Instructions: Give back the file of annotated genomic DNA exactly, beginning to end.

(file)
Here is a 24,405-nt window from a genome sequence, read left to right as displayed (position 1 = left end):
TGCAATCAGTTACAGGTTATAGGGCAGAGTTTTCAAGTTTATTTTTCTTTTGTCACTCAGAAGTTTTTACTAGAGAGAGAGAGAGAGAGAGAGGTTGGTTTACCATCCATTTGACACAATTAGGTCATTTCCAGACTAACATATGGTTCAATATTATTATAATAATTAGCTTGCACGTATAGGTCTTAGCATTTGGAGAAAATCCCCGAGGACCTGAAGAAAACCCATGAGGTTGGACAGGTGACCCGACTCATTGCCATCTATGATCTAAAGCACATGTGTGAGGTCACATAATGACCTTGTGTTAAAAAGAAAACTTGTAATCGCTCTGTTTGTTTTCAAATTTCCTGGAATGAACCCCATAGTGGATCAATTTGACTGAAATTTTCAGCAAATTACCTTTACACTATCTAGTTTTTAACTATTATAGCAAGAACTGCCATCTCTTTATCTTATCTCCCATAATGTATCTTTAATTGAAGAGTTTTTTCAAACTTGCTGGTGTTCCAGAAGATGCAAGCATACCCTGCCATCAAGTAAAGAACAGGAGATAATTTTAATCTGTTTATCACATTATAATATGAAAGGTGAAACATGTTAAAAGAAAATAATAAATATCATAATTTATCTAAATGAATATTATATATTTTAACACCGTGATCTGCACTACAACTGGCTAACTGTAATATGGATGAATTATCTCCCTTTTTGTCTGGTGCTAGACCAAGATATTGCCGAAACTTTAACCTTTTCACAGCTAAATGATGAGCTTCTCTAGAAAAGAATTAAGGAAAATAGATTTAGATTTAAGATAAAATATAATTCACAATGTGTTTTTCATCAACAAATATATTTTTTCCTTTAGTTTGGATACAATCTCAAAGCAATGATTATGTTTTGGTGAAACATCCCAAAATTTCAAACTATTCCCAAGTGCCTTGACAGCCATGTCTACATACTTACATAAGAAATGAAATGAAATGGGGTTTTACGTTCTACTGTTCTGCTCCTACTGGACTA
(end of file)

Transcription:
Here is a 24,405-nt window from a genome sequence, read left to right as displayed (position 1 = left end):
TGCAATCAGTTACAGGTTATAGGGCAGAGTTTTCAAGTTTATTTTTCTTTTGTCACTCAGAAGTTTTTACTAGAGAGAGAGAGAGAGAGAGAGGTTGGTTTACCATCCATTTGACACAATTAGGTCATTTCCAGACTAACATATGGTTCAATATTATTATAATAATTAGCTTGCACGTATAGGTCTTAGCATTTGGAGAAAATCCCCGAGGACCTGAAGAAAACCCATGAGGTTGGACAGGTGACCCGACTCATTGCCATCTATGATCTAAAGCACATGTGTGAGGTCACATAATGACCTTGTGTTAAAAAGAAAACTTGTAATCGCTCTGTTTGTTTTCAAATTTCCTGGAATGAACCCCATAGTGGATCAATTTGACTGAAATTTTCAGCAAATTACCTTTACACTATCTAGTTTTTAACTATTATAGCAAGAACTGCCATCTCTTTATCTTATCTCCCATAATGTATCTTTAATTGAAGAGTTTTTTCAAACTTGCTGGTGTTCCAGAAGATGCAAGCATACCCTGCCATCAAGTAAAGAACAGGAGATAATTTTAATCTGTTTATCACATTATAATATGAAAGGTGAAACATGTTAAAAGAAAATAATAAATATCATAATTTATCTAAATGAATATTATATATTTTAACACCGTGATCTGCACTACAACTGGCTAACTGTAATATGGATGAATTATCTCCCTTTTTGTCTGGTGCTAGACCAAGATATTGCCGAAACTTTAACCTTTTCACAGCTAAATGATGAGCTTCTCTAGAAAAGAATTAAGGAAAATAGATTTAGATTTAAGATAAAATATAATTCACAATGTGTTTTTCATCAACAAATATATTTTTTCCTTTAGTTTGGATACAATCTCAAAGCAATGATTATGTTTTGGTGAAACATCCCAAAATTTCAAACTATTCCCAAGTGCCTTGACAGCCATGTCTACATACTTACATAAGAAATGAAATGAAATGGGGTTTTACGTTCTACTGTTCTGCTCCTACTGGACTA